The reality is that by the turn of the twentieth century the industrialization of war made going to war an act of self-immolation — as Ivan Bloch recognized presciently and argued meticulously, comprehensively and irrefutably in his brilliant study of the subject. The ministers and monarchs and generals of the great powers did not like his analysis, and in their stupidity, cowardice, arrogance, irresponsibility, ignored it as, when the logic of empire demanded it, they went to war in their accustomed manner.
In the fighting that followed the commanders on both sides bore out the definition of insanity (and stupidity) as repeating the same action over and over again in the expectation of a different result they mounted offensive after offensive in which they squandered the lives of a generation and drove their economies to the breaking point. Ultimately numbers told, and the exhausted Central Powers gave in, but not before Russia collapsed, Italy was plunged into chaos, and even France and Britain became shaky — while the catastrophe of the war was such, and the continuing cynicism of the leadership such, that the prospects for a lasting peace were dim, and unrealized, World War I paving the way for the still vaster horror of World War II.
This does not suit the right-wing revisionists, who have still not learned the lesson about the impracticability of war, even after industrial war gave way to mechanized war, chemical war, aerial war, and even intercontinental, thermonuclear, “push-button” war. They dislike the image of wastage of human life in pointless offensives on a static battlefield. They dislike the view that the war cost so much and decided so little and led to worse in a generation’s time.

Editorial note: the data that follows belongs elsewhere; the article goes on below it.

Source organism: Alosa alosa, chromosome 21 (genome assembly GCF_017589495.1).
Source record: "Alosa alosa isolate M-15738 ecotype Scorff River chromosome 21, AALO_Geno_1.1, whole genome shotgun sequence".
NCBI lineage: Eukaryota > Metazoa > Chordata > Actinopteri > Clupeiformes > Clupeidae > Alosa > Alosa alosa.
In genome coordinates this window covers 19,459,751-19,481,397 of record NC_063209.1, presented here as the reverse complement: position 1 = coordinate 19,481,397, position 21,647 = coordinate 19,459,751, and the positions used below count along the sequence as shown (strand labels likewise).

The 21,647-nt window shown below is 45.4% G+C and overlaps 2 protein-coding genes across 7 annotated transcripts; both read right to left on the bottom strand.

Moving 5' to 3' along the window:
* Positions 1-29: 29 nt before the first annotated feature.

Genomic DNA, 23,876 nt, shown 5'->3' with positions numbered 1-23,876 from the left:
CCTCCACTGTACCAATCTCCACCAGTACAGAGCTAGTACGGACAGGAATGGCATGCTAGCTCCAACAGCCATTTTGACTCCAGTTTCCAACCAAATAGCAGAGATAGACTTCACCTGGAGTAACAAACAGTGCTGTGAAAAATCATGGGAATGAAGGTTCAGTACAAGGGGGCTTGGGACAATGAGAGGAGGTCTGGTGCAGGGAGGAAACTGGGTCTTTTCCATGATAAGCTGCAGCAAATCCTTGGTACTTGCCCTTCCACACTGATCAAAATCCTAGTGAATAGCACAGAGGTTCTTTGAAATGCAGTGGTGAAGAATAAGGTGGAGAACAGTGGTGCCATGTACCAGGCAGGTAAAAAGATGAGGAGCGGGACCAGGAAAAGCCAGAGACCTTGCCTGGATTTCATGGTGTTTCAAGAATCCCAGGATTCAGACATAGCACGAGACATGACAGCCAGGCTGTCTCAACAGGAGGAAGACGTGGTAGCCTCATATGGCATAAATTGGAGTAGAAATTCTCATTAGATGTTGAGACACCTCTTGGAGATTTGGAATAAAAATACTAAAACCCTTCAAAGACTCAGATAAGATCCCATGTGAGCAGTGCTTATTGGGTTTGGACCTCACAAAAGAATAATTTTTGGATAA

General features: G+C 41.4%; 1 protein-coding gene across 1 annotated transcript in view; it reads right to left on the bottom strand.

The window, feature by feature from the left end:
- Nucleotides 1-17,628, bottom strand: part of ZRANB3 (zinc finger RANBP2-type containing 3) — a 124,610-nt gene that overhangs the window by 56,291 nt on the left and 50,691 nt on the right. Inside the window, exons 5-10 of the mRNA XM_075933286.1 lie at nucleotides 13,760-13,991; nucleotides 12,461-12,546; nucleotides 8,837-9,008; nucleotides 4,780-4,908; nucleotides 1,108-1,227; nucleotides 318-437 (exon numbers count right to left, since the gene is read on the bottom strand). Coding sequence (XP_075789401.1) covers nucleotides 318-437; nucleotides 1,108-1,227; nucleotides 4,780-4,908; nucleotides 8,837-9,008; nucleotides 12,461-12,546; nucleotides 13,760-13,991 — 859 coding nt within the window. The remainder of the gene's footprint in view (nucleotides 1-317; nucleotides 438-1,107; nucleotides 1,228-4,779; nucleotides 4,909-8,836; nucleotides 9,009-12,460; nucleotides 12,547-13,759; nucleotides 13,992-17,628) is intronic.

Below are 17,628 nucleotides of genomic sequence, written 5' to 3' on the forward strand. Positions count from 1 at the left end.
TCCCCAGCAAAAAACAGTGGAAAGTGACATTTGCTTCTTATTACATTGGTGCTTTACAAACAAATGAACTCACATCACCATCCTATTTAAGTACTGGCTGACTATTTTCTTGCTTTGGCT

So they pretend that the belligerents going to war and then, after stalemate set in, sticking it out as long as they did, in the manner that they did, was the right and proper thing to do in the circumstances. They demand that the reader sympathize with the leaders whose mediocrity and conformism and cowardice led to the allegedly “practical option” that more intelligent and braver people had already realized had long since become impractical to the point of insanity. They shrug off the wastage, saying it was not so bad, really — or even, as Correlli Barnett has, that our image of trench warfare’s horrors is really a reflection of the softness of the public school boys exposed to the “real world” for the first time. They marginalize the simple-minded brute force approach of the generals and the profligacy with human life on which it was founded (we are not asked to sympathize with the soldiers condemned to their deaths, here), preferring to play up the idea that the armies were truly dynamic, innovating technologically and tactically (never mind how little it altered the lines). They insist that the war’s victims be called “heroes,” insist that any critic be ashamed to speak ill of anything for which they “sacrificed” their lives (rather than were thrown away for by others), and contend that to the extent the war or the peace were less than satisfactory, they all did the best they could, that things would have been worse had they been otherwise, that the fault really lay elsewhere — perhaps the peoples of the West becoming too little army-minded and too much welfare-minded.
The revisionist vision is as obscene as it is idiotic, a whitewash of the war rather than an attempt to expose overlooked truth, and their hatred for anyone who would give the lie to their false narrative such that figures like Niall Ferguson devote so much ink to attacking Blackadder Goes Forth for the bit of truth about that war it conveyed to the viewer amid the laughter.
That last is unforgivable.
Originally published at https://naderelhefnawy.blogspot.com.